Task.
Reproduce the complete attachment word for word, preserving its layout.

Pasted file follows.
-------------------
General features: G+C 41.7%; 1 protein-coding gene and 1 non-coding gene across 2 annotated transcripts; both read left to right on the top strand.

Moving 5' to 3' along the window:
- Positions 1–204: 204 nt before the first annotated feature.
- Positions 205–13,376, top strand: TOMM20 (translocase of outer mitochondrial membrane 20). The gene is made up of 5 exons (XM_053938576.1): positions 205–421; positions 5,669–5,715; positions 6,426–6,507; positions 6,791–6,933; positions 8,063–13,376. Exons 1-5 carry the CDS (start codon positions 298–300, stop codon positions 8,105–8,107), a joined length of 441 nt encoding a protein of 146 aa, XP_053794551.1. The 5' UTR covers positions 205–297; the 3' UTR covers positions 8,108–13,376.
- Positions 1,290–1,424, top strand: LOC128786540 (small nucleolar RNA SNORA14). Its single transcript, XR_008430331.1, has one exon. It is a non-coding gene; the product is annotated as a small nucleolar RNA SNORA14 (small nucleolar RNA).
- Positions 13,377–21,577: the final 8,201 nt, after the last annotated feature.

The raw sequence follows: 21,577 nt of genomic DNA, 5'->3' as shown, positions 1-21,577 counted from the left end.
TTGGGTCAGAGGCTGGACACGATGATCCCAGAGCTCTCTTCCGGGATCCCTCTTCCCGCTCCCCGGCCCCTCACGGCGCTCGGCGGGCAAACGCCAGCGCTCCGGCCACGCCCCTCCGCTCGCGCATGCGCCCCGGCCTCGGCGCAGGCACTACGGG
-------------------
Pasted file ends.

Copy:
General features: G+C 41.7%; 1 protein-coding gene and 1 non-coding gene across 2 annotated transcripts; both read left to right on the top strand.

Moving 5' to 3' along the window:
- Positions 1–204: 204 nt before the first annotated feature.
- Positions 205–13,376, top strand: TOMM20 (translocase of outer mitochondrial membrane 20). The gene is made up of 5 exons (XM_053938576.1): positions 205–421; positions 5,669–5,715; positions 6,426–6,507; positions 6,791–6,933; positions 8,063–13,376. Exons 1-5 carry the CDS (start codon positions 298–300, stop codon positions 8,105–8,107), a joined length of 441 nt encoding a protein of 146 aa, XP_053794551.1. The 5' UTR covers positions 205–297; the 3' UTR covers positions 8,108–13,376.
- Positions 1,290–1,424, top strand: LOC128786540 (small nucleolar RNA SNORA14). Its single transcript, XR_008430331.1, has one exon. It is a non-coding gene; the product is annotated as a small nucleolar RNA SNORA14 (small nucleolar RNA).
- Positions 13,377–21,577: the final 8,201 nt, after the last annotated feature.

The raw sequence follows: 21,577 nt of genomic DNA, 5'->3' as shown, positions 1-21,577 counted from the left end.
TTGGGTCAGAGGCTGGACACGATGATCCCAGAGCTCTCTTCCGGGATCCCTCTTCCCGCTCCCCGGCCCCTCACGGCGCTCGGCGGGCAAACGCCAGCGCTCCGGCCACGCCCCTCCGCTCGCGCATGCGCCCCGGCCTCGGCGCAGGCACTACGGG